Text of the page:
Speaking only for myself here, neither of the above viewpoints accurately represents the way I see neurodiversity. The question of whether or not autism is a disability is a false dichotomy, as I see it, and the wrong question to ask.
There are two main schools of thought with respect to disability: the medical model, which characterizes disability as consisting of medically defined impairments; and the social model, which looks upon disability as a culturally constructed status resulting from society's failure to provide adequate services and accommodations to enable full participation in society by those who have physical and/or cognitive differences.
Most of the arguments about autism as a disability seem to be rooted in the confusion caused by these conflicting approaches. Behaviorist and biomed supporters chiefly see autism in terms of the medical model, that is, as a defect to be remediated by means of various therapies. When someone disputes the validity of their medical claims, they're likely to interpret that as the equivalent of denying that autism is a disability or that autistic people have medical problems. Neurodiversity supporters, on the other hand, generally embrace the social model of disability and argue that social acceptance of cognitive differences is the most important issue. According to this view, treatment of medical problems, while appropriate to the extent it is based on solid and unbiased scientific research, should never be a substitute for respecting and protecting human rights.
As a consequence of the different ways in which the term "disability" is being understood in the autism community, the discourse often degenerates into straw-man claims that have little to do with reality. This is what I have to say about that: It's time for everyone in the various camps to recognize that these issues are very complex and that unrealistic caricatures of opposing views are not going to help autistic people or their families. I haven't seen any neurodiversity supporters who would deny that some autistic people have medical problems; disputing issues of causation and treatment is another matter altogether and has more to do with scientific accuracy than with political activism. I also don't believe that the majority of behaviorist and/or biomed supporters are ogres who consider the civil rights of autistics to be totally irrelevant.
Regarding the straw-man depiction of neurodiversity as some sort of aspie supremacy cult, I'll note that a few people have indeed argued that autism is the next stage in human evolution; however, my impression is that they're mainly teenagers who complain on forums that they don't get enough respect for their academic talents. As they grow up and develop a more mature perspective, they'll eventually realize that high scores on tests do not equate to overall intellectual superiority and should never be used to pass judgment on anyone's value as a human being. (And maybe they'll learn how evolution actually works, too.)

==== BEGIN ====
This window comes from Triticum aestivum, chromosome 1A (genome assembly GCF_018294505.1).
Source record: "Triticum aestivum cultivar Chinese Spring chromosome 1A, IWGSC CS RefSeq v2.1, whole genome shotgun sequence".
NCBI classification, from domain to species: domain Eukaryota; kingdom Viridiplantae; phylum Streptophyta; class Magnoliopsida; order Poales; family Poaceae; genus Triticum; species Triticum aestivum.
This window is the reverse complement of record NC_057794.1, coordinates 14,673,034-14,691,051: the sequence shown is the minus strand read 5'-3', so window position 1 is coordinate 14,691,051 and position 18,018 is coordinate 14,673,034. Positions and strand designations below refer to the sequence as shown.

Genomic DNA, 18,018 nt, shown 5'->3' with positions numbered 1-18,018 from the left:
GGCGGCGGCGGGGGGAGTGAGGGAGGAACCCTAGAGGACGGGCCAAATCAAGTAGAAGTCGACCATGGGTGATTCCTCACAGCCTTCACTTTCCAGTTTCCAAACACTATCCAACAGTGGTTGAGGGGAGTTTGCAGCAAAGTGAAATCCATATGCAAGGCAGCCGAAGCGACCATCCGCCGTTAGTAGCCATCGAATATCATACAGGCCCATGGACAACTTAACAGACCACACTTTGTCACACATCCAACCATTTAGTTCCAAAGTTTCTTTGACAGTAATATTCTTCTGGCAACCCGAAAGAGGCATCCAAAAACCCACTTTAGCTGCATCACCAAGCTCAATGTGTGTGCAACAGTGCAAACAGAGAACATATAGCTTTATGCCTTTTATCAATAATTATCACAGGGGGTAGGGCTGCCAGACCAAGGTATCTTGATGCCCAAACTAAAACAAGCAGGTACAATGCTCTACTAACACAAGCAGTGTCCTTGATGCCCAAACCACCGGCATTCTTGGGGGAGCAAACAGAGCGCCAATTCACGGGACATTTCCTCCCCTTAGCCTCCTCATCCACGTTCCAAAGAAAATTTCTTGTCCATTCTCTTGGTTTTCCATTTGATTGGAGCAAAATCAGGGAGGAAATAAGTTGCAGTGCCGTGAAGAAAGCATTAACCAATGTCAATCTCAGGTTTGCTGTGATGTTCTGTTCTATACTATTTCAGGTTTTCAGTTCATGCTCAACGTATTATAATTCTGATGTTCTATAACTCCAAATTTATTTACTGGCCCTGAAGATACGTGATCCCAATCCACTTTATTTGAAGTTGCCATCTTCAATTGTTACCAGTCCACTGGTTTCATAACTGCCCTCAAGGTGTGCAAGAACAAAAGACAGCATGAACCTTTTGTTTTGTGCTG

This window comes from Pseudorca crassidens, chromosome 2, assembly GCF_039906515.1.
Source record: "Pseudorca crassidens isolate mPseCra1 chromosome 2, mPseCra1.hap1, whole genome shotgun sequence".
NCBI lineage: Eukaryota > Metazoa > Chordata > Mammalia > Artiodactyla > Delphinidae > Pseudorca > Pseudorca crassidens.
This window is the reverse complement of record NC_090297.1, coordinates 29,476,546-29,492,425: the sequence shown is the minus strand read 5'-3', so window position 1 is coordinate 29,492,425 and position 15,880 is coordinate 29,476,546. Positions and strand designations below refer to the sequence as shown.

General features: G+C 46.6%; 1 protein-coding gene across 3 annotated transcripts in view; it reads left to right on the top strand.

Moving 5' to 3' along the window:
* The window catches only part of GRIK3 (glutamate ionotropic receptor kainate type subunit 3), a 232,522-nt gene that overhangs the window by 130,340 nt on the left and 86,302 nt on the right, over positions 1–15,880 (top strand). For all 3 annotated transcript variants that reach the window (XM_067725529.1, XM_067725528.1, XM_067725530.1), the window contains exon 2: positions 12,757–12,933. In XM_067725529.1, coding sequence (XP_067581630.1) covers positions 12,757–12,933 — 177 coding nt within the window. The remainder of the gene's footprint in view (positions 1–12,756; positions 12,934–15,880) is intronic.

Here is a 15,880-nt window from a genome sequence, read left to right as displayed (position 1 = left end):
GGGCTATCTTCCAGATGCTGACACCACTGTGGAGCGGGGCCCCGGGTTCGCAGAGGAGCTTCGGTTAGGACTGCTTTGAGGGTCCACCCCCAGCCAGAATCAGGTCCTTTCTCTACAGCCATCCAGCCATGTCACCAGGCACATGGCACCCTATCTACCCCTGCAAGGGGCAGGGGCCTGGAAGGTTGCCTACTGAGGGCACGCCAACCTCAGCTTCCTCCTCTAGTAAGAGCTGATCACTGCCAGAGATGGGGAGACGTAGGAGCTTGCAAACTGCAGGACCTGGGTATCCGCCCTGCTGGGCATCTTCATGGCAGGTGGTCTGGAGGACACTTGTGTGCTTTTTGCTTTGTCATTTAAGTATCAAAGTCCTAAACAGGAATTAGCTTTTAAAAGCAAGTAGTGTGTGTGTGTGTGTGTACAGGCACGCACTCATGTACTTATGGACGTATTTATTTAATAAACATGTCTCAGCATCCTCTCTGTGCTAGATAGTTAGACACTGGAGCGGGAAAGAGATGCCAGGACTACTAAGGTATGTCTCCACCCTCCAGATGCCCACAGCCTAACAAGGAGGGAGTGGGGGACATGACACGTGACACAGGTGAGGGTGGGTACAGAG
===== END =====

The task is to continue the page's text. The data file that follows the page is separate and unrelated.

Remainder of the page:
Although I generally agree with the views expressed by the pro-neurodiversity bloggers, I don't believe that it is appropriate under the social model of disability to make categorical statements such as "autism is a disability." Yes, it's certainly true that some aspects of autism are disabilities under some circumstances; but the same could potentially be said of any other set of human characteristics. To put it another way, today's disability classifications often are based on irrational prejudices and subjective value judgments; they're not just about a lack or impairment of an ability.
When pro-neurodiversity bloggers write that autism is a disability, I think what's meant is that in today's society, autistic people can benefit significantly from services and accommodations that are not commonly available. I don't disagree with that observation, and I believe that accommodations for all sorts of differences should be made available as a matter of course; but, at the same time, I think we need to be very cautious about declaring millions of people to be disabled on the basis of recently created and vaguely defined diagnostic classifications. On that point, here's an excerpt from the anti-psychiatry essay Shrinking to Excess:
The latest edition of DSM lists more than 300 mental syndromes. Only two decades ago, an earlier edition listed a mere 106... the psychiatric establishment is foisting these invented illnesses on us in a bid to lay claim to handsome reimbursements from insurance companies. For psychiatrists to receive payment from health insurance companies, they must find a way to label a patient with a recognized condition--which is why they recognize more, and more, and more conditions. Wait for the next DSM, and there will be at least another 50 conditions added to the existing list. According to Drs. Kutchins and Kirk, "the unlabeled masses are a vast untapped market, the virgin Alaska oilfields of mental disorder."
When we fail to challenge the authority of medical professionals to classify and pathologize traits that once were accepted as natural human differences, we make ourselves complicit in perpetuating a modern-day caste system that ranks people according to their perceived normality. The central underpinning of this oppressive system is the arbitrary division of the human race into "disabled" people and "normal" people, which depends largely on what sort of abilities happen to be fashionable at the moment. Instead of playing along with this destructive charade and obediently agreeing that we are disabled because they say so, we ought to be standing up and screaming at the top of our lungs that the Emperor of Normality is butt-nekkid.